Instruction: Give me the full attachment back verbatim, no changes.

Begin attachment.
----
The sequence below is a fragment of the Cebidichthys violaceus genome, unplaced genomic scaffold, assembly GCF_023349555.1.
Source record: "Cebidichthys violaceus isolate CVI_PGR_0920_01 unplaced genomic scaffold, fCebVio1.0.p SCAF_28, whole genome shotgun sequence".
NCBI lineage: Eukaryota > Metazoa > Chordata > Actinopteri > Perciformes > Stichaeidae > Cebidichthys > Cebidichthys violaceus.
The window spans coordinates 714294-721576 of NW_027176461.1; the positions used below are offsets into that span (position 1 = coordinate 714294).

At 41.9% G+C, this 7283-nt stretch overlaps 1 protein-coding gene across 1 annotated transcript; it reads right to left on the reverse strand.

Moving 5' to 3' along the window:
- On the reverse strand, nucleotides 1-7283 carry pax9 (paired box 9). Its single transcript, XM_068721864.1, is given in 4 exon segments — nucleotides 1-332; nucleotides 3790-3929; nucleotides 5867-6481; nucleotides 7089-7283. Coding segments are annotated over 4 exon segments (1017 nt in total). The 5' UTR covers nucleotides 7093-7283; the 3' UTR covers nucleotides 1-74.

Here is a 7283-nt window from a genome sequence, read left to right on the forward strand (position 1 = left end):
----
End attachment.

The sequence below is a fragment of the Cebidichthys violaceus genome, unplaced genomic scaffold, assembly GCF_023349555.1.
Source record: "Cebidichthys violaceus isolate CVI_PGR_0920_01 unplaced genomic scaffold, fCebVio1.0.p SCAF_28, whole genome shotgun sequence".
NCBI lineage: Eukaryota > Metazoa > Chordata > Actinopteri > Perciformes > Stichaeidae > Cebidichthys > Cebidichthys violaceus.
The window spans coordinates 714294-721576 of NW_027176461.1; the positions used below are offsets into that span (position 1 = coordinate 714294).

At 41.9% G+C, this 7283-nt stretch overlaps 1 protein-coding gene across 1 annotated transcript; it reads right to left on the reverse strand.

Moving 5' to 3' along the window:
- On the reverse strand, nucleotides 1-7283 carry pax9 (paired box 9). Its single transcript, XM_068721864.1, is given in 4 exon segments — nucleotides 1-332; nucleotides 3790-3929; nucleotides 5867-6481; nucleotides 7089-7283. Coding segments are annotated over 4 exon segments (1017 nt in total). The 5' UTR covers nucleotides 7093-7283; the 3' UTR covers nucleotides 1-74.

Here is a 7283-nt window from a genome sequence, read left to right on the forward strand (position 1 = left end):